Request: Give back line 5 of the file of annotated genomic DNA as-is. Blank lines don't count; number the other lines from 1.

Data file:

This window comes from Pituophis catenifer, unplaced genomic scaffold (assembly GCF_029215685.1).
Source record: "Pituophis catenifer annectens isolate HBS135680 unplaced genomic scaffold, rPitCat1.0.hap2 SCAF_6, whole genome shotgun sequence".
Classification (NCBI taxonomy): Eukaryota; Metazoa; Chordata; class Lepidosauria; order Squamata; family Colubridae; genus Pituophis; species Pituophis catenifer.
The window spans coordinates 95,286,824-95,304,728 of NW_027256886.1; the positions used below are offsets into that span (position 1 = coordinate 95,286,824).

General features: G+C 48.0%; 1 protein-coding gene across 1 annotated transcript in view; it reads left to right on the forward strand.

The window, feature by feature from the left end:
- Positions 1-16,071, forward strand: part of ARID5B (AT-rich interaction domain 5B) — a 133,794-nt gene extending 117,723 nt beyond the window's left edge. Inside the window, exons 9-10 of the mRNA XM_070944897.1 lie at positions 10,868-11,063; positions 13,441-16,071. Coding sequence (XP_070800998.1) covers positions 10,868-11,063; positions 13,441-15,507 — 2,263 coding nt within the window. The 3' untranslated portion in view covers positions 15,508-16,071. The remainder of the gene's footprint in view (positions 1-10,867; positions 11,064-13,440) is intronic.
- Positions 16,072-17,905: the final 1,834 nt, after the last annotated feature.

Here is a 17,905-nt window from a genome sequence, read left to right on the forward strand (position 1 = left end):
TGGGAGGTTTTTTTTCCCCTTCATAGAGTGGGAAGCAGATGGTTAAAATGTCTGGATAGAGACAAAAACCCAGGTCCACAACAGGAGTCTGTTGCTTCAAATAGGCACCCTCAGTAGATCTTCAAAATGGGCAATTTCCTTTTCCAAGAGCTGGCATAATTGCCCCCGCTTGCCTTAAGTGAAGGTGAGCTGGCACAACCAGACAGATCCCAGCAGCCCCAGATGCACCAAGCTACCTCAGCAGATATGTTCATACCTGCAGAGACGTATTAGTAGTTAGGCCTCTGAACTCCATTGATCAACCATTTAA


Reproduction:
General features: G+C 48.0%; 1 protein-coding gene across 1 annotated transcript in view; it reads left to right on the forward strand.